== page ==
As I was walking towards the building this morning when I got to work, I watched a chickadee or two noisily fly over the building towards the back deck. It was at this moment I said to myself, "Self, did you bring in the feeders last night?"
I entered the building and glanced towards the back door. I didn't see the feeder on the hook, so perhaps I did.
Then I saw it.
There on the floor of the deck, a feeder port ripped out, the base pulled partially off, and a chunck missing from the plastic tube, were the battered remains of one of our tube feeders. A raccoon must've gotten it.
The other feeder was empty, too, but it was still in one piece and on its hook.
Chickadees called from nearby trees and shrubs, wondering where the food was.
I gathered up the pieces and upon examination determined it wasn't salvagable. Reluctantly I tossed it in the trash. I filled the remaining feeder and scattered seed on the two platforms, and the birds (chickadees, red- and white-breasted nuthatches, and blue jays) immediately came in to feast.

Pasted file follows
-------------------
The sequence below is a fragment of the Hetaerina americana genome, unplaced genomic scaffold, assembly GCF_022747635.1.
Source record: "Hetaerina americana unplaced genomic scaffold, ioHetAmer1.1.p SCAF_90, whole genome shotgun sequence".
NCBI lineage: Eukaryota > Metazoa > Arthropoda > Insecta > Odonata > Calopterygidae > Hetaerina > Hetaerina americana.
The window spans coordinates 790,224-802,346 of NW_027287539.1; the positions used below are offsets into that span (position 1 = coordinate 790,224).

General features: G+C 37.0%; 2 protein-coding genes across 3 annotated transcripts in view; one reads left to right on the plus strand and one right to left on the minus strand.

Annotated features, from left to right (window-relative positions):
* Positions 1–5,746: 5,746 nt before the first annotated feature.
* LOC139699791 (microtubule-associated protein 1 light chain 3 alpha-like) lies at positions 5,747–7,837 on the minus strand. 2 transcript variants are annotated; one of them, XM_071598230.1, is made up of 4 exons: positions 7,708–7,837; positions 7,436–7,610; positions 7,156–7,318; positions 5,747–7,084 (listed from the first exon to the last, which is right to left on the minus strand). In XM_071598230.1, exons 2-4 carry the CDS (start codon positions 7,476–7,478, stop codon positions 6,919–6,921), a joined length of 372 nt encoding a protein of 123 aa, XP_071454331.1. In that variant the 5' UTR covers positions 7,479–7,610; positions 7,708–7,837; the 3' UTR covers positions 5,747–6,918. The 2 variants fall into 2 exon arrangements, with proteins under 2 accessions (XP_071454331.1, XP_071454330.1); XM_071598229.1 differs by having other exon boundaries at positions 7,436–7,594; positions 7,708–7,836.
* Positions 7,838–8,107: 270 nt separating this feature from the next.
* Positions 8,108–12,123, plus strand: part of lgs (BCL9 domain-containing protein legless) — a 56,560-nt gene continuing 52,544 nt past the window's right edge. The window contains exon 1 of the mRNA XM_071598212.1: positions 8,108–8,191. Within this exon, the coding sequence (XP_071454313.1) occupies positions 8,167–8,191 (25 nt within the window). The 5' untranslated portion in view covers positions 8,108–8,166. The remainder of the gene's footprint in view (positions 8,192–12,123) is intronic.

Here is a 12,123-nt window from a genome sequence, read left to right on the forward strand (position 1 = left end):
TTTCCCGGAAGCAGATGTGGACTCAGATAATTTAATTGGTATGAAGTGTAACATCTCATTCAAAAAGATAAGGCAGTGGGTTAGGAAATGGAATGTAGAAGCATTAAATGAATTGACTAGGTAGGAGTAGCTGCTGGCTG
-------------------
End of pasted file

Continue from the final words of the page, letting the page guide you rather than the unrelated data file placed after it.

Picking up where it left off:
I guess I will add "birdfeeder" to my shopping list for this weekend.
The moral of the story is: bring your feeders in at night.
Now at home I don't worry too much about raccoons (two of my poles have raccoon guards on them and are placed far enough from trees that raccoons shouldn't be able to reach them). Bears, on the other hand, have a record at my house, having bent over feeder poles, dismantled squirrel-proof feeders (hey, it wasn't marketed as bear-proof), and even running off with feeders into the woods. I haven't had problems since the fence went up and the dog has been around, but I'm sure it is only a matter of time. Every night I go to bed without bringing in the feeders leaves me worrying that I probably should've done so. Every noise outside, then, becomes a potential bear on the prowl.